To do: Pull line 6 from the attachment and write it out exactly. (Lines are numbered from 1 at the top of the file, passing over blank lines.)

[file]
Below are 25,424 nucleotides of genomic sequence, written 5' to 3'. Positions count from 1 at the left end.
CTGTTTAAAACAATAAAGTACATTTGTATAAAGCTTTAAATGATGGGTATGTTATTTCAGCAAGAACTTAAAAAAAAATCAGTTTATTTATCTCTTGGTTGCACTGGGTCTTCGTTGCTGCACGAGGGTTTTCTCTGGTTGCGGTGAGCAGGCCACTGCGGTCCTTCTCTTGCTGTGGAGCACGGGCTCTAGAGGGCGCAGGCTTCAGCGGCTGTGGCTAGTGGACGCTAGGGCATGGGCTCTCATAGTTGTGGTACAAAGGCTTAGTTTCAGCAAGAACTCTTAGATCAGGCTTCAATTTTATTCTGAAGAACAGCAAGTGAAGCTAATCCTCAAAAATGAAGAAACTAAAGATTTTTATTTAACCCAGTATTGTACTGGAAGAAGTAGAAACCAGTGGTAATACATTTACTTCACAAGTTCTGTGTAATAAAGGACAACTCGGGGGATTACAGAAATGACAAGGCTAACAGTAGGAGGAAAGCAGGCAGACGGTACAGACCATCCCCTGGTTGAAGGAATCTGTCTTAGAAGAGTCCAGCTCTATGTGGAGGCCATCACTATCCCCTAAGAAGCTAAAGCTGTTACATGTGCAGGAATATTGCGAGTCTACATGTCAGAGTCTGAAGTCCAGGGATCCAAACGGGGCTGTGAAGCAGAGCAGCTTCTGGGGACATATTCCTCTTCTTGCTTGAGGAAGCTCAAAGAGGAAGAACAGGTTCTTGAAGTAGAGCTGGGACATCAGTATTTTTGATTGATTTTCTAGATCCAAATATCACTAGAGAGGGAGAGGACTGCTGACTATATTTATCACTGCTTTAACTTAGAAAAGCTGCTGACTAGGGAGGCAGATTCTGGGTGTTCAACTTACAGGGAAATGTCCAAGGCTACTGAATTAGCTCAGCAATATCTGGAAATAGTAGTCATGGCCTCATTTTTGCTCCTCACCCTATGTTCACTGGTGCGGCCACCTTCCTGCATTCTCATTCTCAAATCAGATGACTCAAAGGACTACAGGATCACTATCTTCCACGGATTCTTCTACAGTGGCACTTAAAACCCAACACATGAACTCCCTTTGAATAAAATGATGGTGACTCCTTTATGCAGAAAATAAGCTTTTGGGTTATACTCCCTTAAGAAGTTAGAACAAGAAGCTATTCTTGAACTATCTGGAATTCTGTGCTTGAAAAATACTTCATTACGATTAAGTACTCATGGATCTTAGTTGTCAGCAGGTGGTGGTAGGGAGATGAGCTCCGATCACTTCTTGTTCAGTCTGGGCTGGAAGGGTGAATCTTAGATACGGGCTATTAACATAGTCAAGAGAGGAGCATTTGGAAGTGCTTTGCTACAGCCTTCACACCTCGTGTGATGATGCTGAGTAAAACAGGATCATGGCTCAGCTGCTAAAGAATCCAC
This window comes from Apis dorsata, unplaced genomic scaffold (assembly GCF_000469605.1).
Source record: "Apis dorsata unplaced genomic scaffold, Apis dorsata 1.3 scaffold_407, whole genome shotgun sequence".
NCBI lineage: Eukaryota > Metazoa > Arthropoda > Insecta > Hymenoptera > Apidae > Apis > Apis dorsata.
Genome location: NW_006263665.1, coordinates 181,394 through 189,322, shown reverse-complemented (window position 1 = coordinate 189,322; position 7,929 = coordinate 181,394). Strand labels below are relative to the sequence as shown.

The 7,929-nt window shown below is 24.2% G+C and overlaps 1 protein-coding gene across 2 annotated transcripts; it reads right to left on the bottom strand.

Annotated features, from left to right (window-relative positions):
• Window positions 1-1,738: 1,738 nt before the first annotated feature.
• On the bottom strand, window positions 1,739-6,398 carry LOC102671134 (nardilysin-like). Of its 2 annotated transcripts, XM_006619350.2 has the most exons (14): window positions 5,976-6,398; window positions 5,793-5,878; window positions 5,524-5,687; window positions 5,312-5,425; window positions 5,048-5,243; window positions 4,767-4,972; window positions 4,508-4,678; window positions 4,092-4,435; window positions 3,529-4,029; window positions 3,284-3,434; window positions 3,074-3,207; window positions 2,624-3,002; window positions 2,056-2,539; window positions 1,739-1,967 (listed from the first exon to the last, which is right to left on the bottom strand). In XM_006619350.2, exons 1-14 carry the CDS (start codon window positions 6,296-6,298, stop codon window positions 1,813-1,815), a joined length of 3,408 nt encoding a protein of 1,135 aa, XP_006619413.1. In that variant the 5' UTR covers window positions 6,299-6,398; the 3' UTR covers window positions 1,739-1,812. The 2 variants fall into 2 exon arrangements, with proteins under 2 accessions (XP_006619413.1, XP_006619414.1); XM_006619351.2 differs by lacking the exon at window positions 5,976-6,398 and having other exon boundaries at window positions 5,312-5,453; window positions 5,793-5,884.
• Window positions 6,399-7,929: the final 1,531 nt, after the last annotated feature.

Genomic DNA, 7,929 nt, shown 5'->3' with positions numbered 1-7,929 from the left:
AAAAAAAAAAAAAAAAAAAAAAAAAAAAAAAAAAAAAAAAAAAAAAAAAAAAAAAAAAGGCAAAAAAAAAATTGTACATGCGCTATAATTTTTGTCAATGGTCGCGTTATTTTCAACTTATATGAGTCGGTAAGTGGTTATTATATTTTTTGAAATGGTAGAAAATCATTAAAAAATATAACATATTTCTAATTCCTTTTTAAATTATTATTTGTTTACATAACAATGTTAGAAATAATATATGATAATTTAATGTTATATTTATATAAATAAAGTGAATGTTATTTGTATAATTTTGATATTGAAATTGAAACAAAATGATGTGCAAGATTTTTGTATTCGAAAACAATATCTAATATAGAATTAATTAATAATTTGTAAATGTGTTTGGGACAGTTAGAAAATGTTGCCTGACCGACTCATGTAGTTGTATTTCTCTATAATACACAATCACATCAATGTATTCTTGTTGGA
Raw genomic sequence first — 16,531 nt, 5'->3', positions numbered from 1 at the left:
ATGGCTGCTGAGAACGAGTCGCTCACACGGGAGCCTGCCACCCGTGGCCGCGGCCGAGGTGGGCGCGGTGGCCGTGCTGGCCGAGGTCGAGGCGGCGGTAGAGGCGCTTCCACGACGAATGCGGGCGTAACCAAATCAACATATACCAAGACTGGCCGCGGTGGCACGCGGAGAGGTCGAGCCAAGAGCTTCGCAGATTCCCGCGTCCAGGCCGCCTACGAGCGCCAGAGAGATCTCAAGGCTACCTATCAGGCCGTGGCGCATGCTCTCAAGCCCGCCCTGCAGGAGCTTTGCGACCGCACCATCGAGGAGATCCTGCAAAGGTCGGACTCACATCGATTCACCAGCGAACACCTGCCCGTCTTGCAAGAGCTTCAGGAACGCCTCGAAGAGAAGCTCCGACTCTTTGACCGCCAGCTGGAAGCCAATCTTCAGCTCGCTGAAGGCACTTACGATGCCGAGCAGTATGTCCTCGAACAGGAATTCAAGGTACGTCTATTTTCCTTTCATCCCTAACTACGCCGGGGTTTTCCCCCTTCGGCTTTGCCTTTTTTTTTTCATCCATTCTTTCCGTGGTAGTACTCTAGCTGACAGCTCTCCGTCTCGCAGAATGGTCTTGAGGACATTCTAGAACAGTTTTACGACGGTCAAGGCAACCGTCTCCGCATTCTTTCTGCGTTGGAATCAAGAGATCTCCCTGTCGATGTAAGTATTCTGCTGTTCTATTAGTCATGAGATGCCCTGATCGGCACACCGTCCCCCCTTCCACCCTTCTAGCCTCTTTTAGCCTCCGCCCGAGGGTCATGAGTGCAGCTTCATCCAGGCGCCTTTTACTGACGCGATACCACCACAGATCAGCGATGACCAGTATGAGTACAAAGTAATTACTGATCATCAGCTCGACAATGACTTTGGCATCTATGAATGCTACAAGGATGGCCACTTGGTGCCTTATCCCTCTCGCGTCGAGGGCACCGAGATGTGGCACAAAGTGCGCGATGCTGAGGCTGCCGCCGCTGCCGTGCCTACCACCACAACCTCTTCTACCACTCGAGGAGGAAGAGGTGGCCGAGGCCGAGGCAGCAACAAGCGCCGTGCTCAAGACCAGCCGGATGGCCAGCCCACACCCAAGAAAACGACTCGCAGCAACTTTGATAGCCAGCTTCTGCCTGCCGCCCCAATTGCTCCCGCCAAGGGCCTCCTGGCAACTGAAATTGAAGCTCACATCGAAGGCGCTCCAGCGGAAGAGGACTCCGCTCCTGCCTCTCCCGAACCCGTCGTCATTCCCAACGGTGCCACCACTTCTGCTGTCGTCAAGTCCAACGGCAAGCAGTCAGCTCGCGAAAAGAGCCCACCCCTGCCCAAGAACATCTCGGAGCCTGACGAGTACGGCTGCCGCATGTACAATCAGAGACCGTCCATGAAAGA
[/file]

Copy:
Genome location: NW_006263665.1, coordinates 181,394 through 189,322, shown reverse-complemented (window position 1 = coordinate 189,322; position 7,929 = coordinate 181,394). Strand labels below are relative to the sequence as shown.